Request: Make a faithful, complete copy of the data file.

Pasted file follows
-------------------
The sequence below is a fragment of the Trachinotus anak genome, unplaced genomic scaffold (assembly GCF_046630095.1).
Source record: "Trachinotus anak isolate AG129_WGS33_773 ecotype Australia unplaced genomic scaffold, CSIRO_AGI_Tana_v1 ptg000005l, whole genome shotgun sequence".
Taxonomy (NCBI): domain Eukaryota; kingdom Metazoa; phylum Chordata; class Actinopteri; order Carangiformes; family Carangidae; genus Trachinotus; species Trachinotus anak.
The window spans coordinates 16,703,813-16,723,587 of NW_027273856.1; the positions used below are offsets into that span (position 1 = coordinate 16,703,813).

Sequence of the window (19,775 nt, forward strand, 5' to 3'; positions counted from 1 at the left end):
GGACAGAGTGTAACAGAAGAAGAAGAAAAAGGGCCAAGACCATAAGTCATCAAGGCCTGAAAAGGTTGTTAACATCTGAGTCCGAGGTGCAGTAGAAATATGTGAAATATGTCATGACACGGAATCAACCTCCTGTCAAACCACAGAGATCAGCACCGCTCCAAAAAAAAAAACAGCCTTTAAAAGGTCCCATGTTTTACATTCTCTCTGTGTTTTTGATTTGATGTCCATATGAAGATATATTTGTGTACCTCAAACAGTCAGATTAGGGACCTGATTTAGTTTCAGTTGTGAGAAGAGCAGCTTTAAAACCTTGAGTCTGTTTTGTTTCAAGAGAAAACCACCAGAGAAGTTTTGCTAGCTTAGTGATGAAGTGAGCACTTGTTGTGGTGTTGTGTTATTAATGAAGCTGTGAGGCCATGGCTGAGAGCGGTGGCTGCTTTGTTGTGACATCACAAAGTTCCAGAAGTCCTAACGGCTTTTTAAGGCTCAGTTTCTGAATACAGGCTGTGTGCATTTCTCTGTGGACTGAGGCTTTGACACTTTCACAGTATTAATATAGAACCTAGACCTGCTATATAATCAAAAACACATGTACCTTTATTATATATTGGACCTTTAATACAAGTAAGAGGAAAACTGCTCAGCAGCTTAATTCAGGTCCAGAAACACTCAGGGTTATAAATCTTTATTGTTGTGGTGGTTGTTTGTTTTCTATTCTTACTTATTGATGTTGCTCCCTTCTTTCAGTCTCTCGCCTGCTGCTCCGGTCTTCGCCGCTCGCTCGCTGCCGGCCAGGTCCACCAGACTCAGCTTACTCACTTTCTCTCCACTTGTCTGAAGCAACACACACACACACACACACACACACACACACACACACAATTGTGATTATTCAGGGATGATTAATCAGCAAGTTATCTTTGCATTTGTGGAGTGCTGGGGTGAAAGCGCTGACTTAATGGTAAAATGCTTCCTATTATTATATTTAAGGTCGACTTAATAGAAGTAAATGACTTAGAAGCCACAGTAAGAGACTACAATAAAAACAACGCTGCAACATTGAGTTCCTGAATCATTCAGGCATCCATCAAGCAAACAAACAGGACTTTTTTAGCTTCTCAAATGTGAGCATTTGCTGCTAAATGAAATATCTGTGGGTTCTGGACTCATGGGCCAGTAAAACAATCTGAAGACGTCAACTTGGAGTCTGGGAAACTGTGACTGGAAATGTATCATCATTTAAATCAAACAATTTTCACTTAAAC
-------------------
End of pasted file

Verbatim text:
The sequence below is a fragment of the Trachinotus anak genome, unplaced genomic scaffold (assembly GCF_046630095.1).
Source record: "Trachinotus anak isolate AG129_WGS33_773 ecotype Australia unplaced genomic scaffold, CSIRO_AGI_Tana_v1 ptg000005l, whole genome shotgun sequence".
Taxonomy (NCBI): domain Eukaryota; kingdom Metazoa; phylum Chordata; class Actinopteri; order Carangiformes; family Carangidae; genus Trachinotus; species Trachinotus anak.
The window spans coordinates 16,703,813-16,723,587 of NW_027273856.1; the positions used below are offsets into that span (position 1 = coordinate 16,703,813).

Sequence of the window (19,775 nt, forward strand, 5' to 3'; positions counted from 1 at the left end):
GGACAGAGTGTAACAGAAGAAGAAGAAAAAGGGCCAAGACCATAAGTCATCAAGGCCTGAAAAGGTTGTTAACATCTGAGTCCGAGGTGCAGTAGAAATATGTGAAATATGTCATGACACGGAATCAACCTCCTGTCAAACCACAGAGATCAGCACCGCTCCAAAAAAAAAAACAGCCTTTAAAAGGTCCCATGTTTTACATTCTCTCTGTGTTTTTGATTTGATGTCCATATGAAGATATATTTGTGTACCTCAAACAGTCAGATTAGGGACCTGATTTAGTTTCAGTTGTGAGAAGAGCAGCTTTAAAACCTTGAGTCTGTTTTGTTTCAAGAGAAAACCACCAGAGAAGTTTTGCTAGCTTAGTGATGAAGTGAGCACTTGTTGTGGTGTTGTGTTATTAATGAAGCTGTGAGGCCATGGCTGAGAGCGGTGGCTGCTTTGTTGTGACATCACAAAGTTCCAGAAGTCCTAACGGCTTTTTAAGGCTCAGTTTCTGAATACAGGCTGTGTGCATTTCTCTGTGGACTGAGGCTTTGACACTTTCACAGTATTAATATAGAACCTAGACCTGCTATATAATCAAAAACACATGTACCTTTATTATATATTGGACCTTTAATACAAGTAAGAGGAAAACTGCTCAGCAGCTTAATTCAGGTCCAGAAACACTCAGGGTTATAAATCTTTATTGTTGTGGTGGTTGTTTGTTTTCTATTCTTACTTATTGATGTTGCTCCCTTCTTTCAGTCTCTCGCCTGCTGCTCCGGTCTTCGCCGCTCGCTCGCTGCCGGCCAGGTCCACCAGACTCAGCTTACTCACTTTCTCTCCACTTGTCTGAAGCAACACACACACACACACACACACACACACACACACACACAATTGTGATTATTCAGGGATGATTAATCAGCAAGTTATCTTTGCATTTGTGGAGTGCTGGGGTGAAAGCGCTGACTTAATGGTAAAATGCTTCCTATTATTATATTTAAGGTCGACTTAATAGAAGTAAATGACTTAGAAGCCACAGTAAGAGACTACAATAAAAACAACGCTGCAACATTGAGTTCCTGAATCATTCAGGCATCCATCAAGCAAACAAACAGGACTTTTTTAGCTTCTCAAATGTGAGCATTTGCTGCTAAATGAAATATCTGTGGGTTCTGGACTCATGGGCCAGTAAAACAATCTGAAGACGTCAACTTGGAGTCTGGGAAACTGTGACTGGAAATGTATCATCATTTAAATCAAACAATTTTCACTTAAAC